masto meta, microblogging 

I can't help but join in with the current "discourse" spawned by a follow-recommendation feature in the latest RC version of Mastodon.

I've seen some take it as an attempted movement towards better user retention, and talk about why people come to mastodon and why they (don't) stay.

To add my view here, I think there's fundamentally two ways of using microblogging:
• Peer-oriented
• Celebrity-oriented


masto meta, microblogging, peer-oriented 

Peer-oriented microblogging is my name for using microblogging to talk to your equals / peers. Everyone is assumed to be more or less approachable, and number of followers is a meaningless metric.
Most of the "old guard" of mastodon (I include myself here) are avid practioners of this, since this kind of microblogging can bootstrap itself in an empty space, by connecting with whomever else happened to be around.

masto meta, microblogging, celebrity-oriented 

Celebrity-oriented microblogging is my name for using microblogging to follow a number of people you find interesting, without expecting any direct interaction. This slowly leads to interesting people accumulating followers, which leads to follower counts being a metric for "interestingness".
And thus two classes of users are born; followers and celebrities.

masto meta, microblogging 

The celebrity-oriented approach is what dominates Twitter today, although I think even twitter started as peer-oriented among the early adopters.

And the celebrity-oriented approach has mostly been in minority on Mastodon, afaik. (I can only see a corner of the english speaking network, though, so I mighy be wrong).

But it's dominant on twitter, most people are used to the celebrity-oriented approach and struggle with (or uninterested in) switching to peer-oriented.

masto meta, microblogging 

This resistance towards adopting peer-oriented contributes to perceived bad user-retention on mastodon, since there's very few recognizable celebrities, so there's very little value on mastodon from a celebrity-oriented perspective.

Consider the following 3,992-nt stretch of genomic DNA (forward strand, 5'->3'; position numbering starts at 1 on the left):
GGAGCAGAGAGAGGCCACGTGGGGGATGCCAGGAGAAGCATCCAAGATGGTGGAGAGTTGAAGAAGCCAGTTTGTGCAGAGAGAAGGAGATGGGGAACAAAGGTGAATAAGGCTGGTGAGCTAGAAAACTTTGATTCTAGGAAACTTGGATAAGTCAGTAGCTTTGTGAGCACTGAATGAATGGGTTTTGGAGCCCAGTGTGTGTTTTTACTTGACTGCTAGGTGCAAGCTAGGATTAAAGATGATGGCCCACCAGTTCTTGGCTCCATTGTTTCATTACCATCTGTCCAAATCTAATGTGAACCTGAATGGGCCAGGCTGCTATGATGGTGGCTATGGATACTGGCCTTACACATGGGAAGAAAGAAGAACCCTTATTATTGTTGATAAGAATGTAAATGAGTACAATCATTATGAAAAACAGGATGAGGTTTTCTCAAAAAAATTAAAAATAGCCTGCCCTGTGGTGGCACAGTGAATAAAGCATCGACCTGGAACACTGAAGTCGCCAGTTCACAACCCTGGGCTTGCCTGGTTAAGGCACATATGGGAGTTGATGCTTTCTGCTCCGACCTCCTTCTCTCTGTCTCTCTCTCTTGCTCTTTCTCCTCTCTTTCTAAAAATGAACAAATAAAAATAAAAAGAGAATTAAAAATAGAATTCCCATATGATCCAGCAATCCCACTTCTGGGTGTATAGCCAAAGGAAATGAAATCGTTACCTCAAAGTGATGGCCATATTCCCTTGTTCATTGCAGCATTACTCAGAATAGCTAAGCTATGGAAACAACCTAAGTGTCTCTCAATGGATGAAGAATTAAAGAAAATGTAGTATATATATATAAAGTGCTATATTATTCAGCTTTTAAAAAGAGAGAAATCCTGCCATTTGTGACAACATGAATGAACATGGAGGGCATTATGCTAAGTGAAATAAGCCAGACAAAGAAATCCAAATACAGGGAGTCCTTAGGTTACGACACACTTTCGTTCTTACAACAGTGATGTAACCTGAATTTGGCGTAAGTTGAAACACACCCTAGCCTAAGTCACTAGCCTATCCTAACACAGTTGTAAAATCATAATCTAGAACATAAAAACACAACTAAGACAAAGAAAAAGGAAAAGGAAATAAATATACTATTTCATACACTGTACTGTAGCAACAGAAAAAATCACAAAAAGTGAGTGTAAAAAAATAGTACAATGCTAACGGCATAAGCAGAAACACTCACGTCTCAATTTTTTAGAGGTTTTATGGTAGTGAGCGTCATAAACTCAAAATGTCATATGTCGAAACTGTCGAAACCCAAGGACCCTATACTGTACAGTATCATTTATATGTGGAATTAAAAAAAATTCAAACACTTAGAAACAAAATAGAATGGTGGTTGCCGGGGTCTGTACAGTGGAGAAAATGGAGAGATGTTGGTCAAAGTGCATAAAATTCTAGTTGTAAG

Combine this with the fact that much of the toxicity that Mastodon is designed to avoid is directly related to celebrity-oriented microblogging, it's either switch to peer-oriented or don't use mastodon.

masto meta, microblogging 

This ultimatum is kinda problematic because (and this is guesswork, I don't have any statistics) most people aren't interested in talking with random strangers on the internet.
Existing friends, yes.
Experts in your field, yes.
Fellow niche enthusiasts, yes.
Random strangers, no.

Peer-oriented microblogging excels at connecting with random strangers.
Celebrity-oriented microblogging excels at connecting with experts in your field.

masto meta, microblogging 

But since (if we accept my previous postulations) celebrity-oriented is almost always a highway to toxicity, and peer-oriented is optimized for something most people don't want, how do we build a social network for the masses without toxicity?

My answer: give up on context-free microblogging.

Build features that support intentional communities instead of singular relations between people.
Groups would be a great starting point for this.

masto meta, microblogging 

Oh, and tagging this thread with #socialweb, so I can find it later.

masto meta, microblogging 

@zatnosk I don't know if I agree with some of these postulations. However, I am confused by the need for groups. Wouldn't you say the folks on are a group? And from there users can connect with existing friends on other servers?

I know you have multiple accounts on different Mastodon servers that match your interests, which may be annoying. And the lack of the ability to say follow all of the toots on the solar punk instance is probably why.

masto meta, microblogging 

@zatnosk I'm not fully opposed to groups, I just feel like the dev culture today mimicks capitalism, GET MORE USERS ALWAYS. This gives us boost and makes amazing software utter garbage. I am just a fan of K.I.S.S., keep it simple stupid.

masto meta, microblogging 

@zatnosk also, I hope you slept well. Much 💜 my friend.

masto meta, microblogging 

@sikkdays @zatnosk For social media users, the game is 'get more followers always'. Ought Mastodon to gamify some other aspect of the experience instead, or perhaps try to deemphasize follower count?

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